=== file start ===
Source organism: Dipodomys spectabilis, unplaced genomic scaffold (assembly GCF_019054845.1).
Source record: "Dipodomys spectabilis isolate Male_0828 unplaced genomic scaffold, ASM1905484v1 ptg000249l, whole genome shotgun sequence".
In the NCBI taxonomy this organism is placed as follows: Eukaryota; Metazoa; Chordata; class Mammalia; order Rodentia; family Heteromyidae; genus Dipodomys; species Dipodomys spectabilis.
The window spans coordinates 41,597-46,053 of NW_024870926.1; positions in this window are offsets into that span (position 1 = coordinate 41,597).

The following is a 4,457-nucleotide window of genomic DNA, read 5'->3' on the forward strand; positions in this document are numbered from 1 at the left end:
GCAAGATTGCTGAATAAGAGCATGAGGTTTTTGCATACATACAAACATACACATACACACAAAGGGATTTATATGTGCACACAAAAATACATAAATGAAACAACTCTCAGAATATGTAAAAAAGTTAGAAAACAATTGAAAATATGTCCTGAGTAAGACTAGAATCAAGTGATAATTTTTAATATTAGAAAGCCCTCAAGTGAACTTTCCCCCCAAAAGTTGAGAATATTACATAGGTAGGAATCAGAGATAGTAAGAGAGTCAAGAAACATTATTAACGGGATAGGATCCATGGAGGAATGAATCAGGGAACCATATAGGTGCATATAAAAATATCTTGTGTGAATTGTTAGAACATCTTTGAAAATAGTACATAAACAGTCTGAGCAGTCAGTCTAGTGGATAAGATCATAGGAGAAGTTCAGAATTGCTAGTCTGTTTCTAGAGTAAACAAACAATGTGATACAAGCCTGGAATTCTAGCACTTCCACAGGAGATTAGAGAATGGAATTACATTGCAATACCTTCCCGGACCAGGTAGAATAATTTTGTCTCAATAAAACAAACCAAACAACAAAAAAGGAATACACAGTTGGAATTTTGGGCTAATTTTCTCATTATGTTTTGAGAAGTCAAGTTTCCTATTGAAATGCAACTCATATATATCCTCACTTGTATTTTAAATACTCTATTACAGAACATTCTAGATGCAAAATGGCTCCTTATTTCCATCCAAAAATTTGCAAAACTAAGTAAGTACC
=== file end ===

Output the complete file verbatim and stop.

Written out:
Source organism: Dipodomys spectabilis, unplaced genomic scaffold (assembly GCF_019054845.1).
Source record: "Dipodomys spectabilis isolate Male_0828 unplaced genomic scaffold, ASM1905484v1 ptg000249l, whole genome shotgun sequence".
In the NCBI taxonomy this organism is placed as follows: Eukaryota; Metazoa; Chordata; class Mammalia; order Rodentia; family Heteromyidae; genus Dipodomys; species Dipodomys spectabilis.
The window spans coordinates 41,597-46,053 of NW_024870926.1; positions in this window are offsets into that span (position 1 = coordinate 41,597).

The following is a 4,457-nucleotide window of genomic DNA, read 5'->3' on the forward strand; positions in this document are numbered from 1 at the left end:
GCAAGATTGCTGAATAAGAGCATGAGGTTTTTGCATACATACAAACATACACATACACACAAAGGGATTTATATGTGCACACAAAAATACATAAATGAAACAACTCTCAGAATATGTAAAAAAGTTAGAAAACAATTGAAAATATGTCCTGAGTAAGACTAGAATCAAGTGATAATTTTTAATATTAGAAAGCCCTCAAGTGAACTTTCCCCCCAAAAGTTGAGAATATTACATAGGTAGGAATCAGAGATAGTAAGAGAGTCAAGAAACATTATTAACGGGATAGGATCCATGGAGGAATGAATCAGGGAACCATATAGGTGCATATAAAAATATCTTGTGTGAATTGTTAGAACATCTTTGAAAATAGTACATAAACAGTCTGAGCAGTCAGTCTAGTGGATAAGATCATAGGAGAAGTTCAGAATTGCTAGTCTGTTTCTAGAGTAAACAAACAATGTGATACAAGCCTGGAATTCTAGCACTTCCACAGGAGATTAGAGAATGGAATTACATTGCAATACCTTCCCGGACCAGGTAGAATAATTTTGTCTCAATAAAACAAACCAAACAACAAAAAAGGAATACACAGTTGGAATTTTGGGCTAATTTTCTCATTATGTTTTGAGAAGTCAAGTTTCCTATTGAAATGCAACTCATATATATCCTCACTTGTATTTTAAATACTCTATTACAGAACATTCTAGATGCAAAATGGCTCCTTATTTCCATCCAAAAATTTGCAAAACTAAGTAAGTACC